The third Indo-Africa summit held in India from October 26 to 30 was an unprecedented diplomatic manoeuver. Representatives of all of the 54 countries in Africa attended this event, extremely significant for both sides. That the representatives included the Heads of State or Government of 40 countries is emblematic of the importance African leaders are giving to this summit.
But why is India so keen in gaining such a diplomatic high-ground in the continent where evolution began?
The answer would be a mix of economics, strategy and China.
India needs to invest in Africa to grow itself and counter China
You know that China is the investment leader in Africa. In case you didn’t, China’s trade with Africa was over $200 billion in 2014. Comparatively, India’s was just around $70 billion (short from its targeted $100 billion). By 2025, China will be pumping in $1 trillion into the continent. Beijing has already built roads, railways, and critical infrastructure in African countries.
Currently, India’s investment stands between $30-35 billion. For the next 35 years, Africa will continue to grow at a phenomenal pace. At the same time India wants to grow at the rate of 8-10 per cent every year to eradicate poverty.
It is because of this tremendous potential in the continent and India’s own needs that Modi government decided to double its assistance to African nations from what it was in 2011.
Modi declared that New Delhi will give $10 billion in concessional loans over the next five years to Africa. This is other than the $600 million in grants.
More investments will translate into more trade.
Oil and gas (66 per cent), ores and gold (16 per cent) are the main exports from Africa to India. Six African countries – Nigeria, South Africa, Angola, Egypt, Algeria and Morocco – account for 89 per cent of the total exports.
More oil imports from Africa will help meet India’s growing energy demand and, therefore, contribute to its development.
India can secure its strategic interests by assisting Africa
India is closer to Africa geopolitically than China. The Indian Navy needs to maintain a constant presence in the Arabian Sea to guard its sea routes from Somalian pirates and any other geopolitical threat such as the Yemen crisis in Middle East just off the Horn of Africa.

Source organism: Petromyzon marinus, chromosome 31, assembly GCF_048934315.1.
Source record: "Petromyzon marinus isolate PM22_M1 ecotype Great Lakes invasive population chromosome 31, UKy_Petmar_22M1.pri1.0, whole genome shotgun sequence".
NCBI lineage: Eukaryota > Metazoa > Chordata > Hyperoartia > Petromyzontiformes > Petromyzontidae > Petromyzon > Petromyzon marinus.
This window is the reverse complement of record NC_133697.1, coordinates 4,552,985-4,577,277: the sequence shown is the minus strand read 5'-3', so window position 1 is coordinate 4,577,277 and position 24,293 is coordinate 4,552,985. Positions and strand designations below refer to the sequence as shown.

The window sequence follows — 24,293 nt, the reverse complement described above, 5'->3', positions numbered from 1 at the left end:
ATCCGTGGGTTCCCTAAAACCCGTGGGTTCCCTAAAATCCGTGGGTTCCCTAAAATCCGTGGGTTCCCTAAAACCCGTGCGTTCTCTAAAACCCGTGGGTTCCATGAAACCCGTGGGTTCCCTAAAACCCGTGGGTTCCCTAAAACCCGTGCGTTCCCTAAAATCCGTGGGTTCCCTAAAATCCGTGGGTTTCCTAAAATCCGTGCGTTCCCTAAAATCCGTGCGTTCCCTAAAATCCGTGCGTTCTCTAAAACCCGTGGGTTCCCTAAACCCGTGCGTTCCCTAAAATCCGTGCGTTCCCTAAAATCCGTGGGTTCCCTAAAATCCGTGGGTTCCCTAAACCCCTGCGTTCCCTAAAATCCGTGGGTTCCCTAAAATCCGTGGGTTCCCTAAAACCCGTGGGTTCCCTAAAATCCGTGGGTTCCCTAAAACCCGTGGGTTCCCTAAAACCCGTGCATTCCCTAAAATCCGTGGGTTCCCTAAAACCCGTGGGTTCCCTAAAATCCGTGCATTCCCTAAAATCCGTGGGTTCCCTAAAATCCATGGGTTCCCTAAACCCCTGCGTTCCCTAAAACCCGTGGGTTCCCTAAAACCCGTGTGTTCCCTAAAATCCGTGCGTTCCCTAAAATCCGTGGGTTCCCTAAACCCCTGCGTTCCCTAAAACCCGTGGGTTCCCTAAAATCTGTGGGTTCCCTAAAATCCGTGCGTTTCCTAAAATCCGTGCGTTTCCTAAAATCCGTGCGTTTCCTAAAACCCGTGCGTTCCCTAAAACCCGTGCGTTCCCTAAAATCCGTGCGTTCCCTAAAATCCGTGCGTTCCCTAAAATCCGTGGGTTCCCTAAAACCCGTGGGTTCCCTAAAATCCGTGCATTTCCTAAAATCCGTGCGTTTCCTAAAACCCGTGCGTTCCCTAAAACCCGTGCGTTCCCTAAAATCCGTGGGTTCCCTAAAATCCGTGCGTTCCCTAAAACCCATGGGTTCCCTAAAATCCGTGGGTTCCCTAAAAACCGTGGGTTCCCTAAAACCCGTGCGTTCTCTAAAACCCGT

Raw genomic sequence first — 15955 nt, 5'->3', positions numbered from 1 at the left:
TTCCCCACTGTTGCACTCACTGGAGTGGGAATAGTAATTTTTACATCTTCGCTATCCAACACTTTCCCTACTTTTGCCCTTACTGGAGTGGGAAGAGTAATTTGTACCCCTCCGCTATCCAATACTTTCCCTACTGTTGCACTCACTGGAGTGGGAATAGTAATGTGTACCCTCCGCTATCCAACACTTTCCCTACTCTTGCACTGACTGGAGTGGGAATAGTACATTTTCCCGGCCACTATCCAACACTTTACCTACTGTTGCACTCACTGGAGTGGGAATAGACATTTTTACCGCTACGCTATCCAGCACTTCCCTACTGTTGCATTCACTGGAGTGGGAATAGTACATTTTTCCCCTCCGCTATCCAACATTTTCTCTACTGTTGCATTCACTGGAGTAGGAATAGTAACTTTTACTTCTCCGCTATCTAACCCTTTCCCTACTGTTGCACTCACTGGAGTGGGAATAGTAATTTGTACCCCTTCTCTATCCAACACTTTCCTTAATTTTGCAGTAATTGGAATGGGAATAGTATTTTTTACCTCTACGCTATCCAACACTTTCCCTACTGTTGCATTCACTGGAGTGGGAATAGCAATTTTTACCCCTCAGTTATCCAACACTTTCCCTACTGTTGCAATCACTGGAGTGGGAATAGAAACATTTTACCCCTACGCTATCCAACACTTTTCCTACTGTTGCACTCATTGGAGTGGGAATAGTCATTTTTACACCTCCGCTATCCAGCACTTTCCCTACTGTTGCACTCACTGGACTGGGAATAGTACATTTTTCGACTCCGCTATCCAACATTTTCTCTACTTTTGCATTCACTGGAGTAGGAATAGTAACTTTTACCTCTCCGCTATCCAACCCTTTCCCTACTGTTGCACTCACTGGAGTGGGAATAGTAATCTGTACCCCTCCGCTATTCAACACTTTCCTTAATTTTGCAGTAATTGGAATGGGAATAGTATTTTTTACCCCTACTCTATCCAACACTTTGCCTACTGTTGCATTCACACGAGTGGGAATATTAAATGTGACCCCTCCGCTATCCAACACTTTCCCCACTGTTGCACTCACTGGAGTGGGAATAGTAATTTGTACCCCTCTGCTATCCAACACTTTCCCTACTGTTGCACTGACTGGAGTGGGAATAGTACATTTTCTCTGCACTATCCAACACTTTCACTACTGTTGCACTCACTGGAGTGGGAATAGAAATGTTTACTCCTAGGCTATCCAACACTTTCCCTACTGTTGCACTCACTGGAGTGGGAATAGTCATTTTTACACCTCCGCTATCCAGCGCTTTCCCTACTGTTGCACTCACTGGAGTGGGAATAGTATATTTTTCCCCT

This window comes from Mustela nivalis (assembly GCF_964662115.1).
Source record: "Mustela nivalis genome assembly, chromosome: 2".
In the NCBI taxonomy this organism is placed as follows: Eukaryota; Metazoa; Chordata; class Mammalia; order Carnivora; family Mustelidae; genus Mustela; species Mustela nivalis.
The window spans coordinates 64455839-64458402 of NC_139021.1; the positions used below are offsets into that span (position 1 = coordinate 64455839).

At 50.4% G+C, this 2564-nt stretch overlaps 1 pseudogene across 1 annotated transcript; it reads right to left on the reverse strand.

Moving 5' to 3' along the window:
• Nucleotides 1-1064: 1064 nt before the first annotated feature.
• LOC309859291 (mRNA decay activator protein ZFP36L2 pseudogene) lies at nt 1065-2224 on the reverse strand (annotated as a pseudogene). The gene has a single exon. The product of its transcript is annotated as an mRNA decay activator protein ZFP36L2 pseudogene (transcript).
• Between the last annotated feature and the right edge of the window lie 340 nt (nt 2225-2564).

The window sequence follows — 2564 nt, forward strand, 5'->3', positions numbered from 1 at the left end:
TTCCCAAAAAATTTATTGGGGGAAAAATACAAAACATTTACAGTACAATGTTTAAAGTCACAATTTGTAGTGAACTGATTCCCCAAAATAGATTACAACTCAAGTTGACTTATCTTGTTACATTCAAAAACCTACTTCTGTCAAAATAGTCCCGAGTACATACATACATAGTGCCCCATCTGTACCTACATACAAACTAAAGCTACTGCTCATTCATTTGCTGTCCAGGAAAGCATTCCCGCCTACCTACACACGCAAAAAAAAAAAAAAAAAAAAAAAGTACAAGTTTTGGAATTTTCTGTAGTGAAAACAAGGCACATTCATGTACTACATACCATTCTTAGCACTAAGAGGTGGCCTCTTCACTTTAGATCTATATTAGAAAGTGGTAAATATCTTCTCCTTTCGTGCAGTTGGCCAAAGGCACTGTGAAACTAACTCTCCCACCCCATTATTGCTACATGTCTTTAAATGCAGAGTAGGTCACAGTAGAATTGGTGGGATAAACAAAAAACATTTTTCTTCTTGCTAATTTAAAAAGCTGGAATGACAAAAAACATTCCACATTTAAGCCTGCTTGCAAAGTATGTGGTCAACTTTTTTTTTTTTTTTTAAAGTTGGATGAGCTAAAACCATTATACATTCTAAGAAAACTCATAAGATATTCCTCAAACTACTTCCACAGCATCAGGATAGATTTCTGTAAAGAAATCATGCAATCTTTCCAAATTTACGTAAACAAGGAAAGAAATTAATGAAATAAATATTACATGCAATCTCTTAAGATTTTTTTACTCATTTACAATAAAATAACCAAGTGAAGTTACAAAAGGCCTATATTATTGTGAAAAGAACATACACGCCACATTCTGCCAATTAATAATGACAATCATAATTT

Djibouti served as the centre of evacuation by sea and air during Operation Raahat. Startegic ties with African countries will assist India’s humanitarian operations greatly.
Terrorism has been on the rise in North Africa especially after the Arab Spring, which led to many political upheavals in the continent.
An unchecked Boko Haram in Nigeria, Al Shabab in Somalia and Kenya, and Al Qaeda in Maghreb region, besides the politically volatile countries such as Congo and South Sudan, can hinder Africa’s diplomatic initiatives with other countries.
This is why 12 countries facing such crises talked terror and defence with India.
India’s own military experience in Africa dates back to the early 60s. Eighty per cent of India’s UN peacekeepers are presently serving in Africa, and 70 per cent of all casualties have been sustained there, including PVC winner Gurbachan Singh Salaria.
India will now increase its cooperation with Africa on maritime security and hydrography to counter “terrorism and extremism”.
Ensuring that the world listens to India’s climate change worries
Climate change is devastating to agriculture. Since both Africa and India are primarily dependent on agriculture, their economies stand to be greatly impacted in an adverse climate scenario.
But most developed countries continue to push the onus of reducing emissions (a primary factor in climate change) on developing economies. This is what India objects to though New Delhi has committed to reduce emissions by 33 per cent in the next 15 years.
India is also planning to become a solar energy powerhouse in the years to come. By 2022, India aims to install 100GW worth of panels plus 75GW of other renewable technologies.
Meeting emissions targets is also a key concern for both India and Africa. Improving and sharing of clean technology knowledge is aimed at helping both in attaining emissions targets while keeping pace with progress.
Achieving such targets can be possible by shared R&D for cleaner technologies. In this context, Modi’s call that India aims to light “tens of millions of homes in India and Africa” after sunset shows the extent to which New Delhi is giving importance to Africa.
UNSC reforms are a key concern
The UNSC reforms is what both India and Africa nations are pushing for.
India and Africa together account for around 28 per cent of the world’s population. All African countries are members of the UN, yet their voices go largely ignored.
In spite of the fact that 75 per cent of everything UNSC does is focused on Africa, there is yet to be a permanent member from the continent.
Becoming a permanent member of the United Nations is one of India’s top priorities. This is why Modi has been discussing UN with almost every country he visits, especially the G-4.
Substantial support from African countries will help India’s case of permanent membership at the UN.
Expanding India’s presence in a continent’s socio-cultural sphere
A part of the economic assistance includes 50,000 scholarships for African students in India over the next five years. There will be expansion of institutions for enhancing skills, training and learning in the 54 African countries.
Exchange of skills and knowledge help in building trust between countries, and will greatly assist India in becoming an influential force in the world. China has never done this exchange with Africa, so India will have an upper hand.
India has over 3 million strong diaspora in Africa. Tapping this untapped resource is in itself a vital boost for the growth of any country.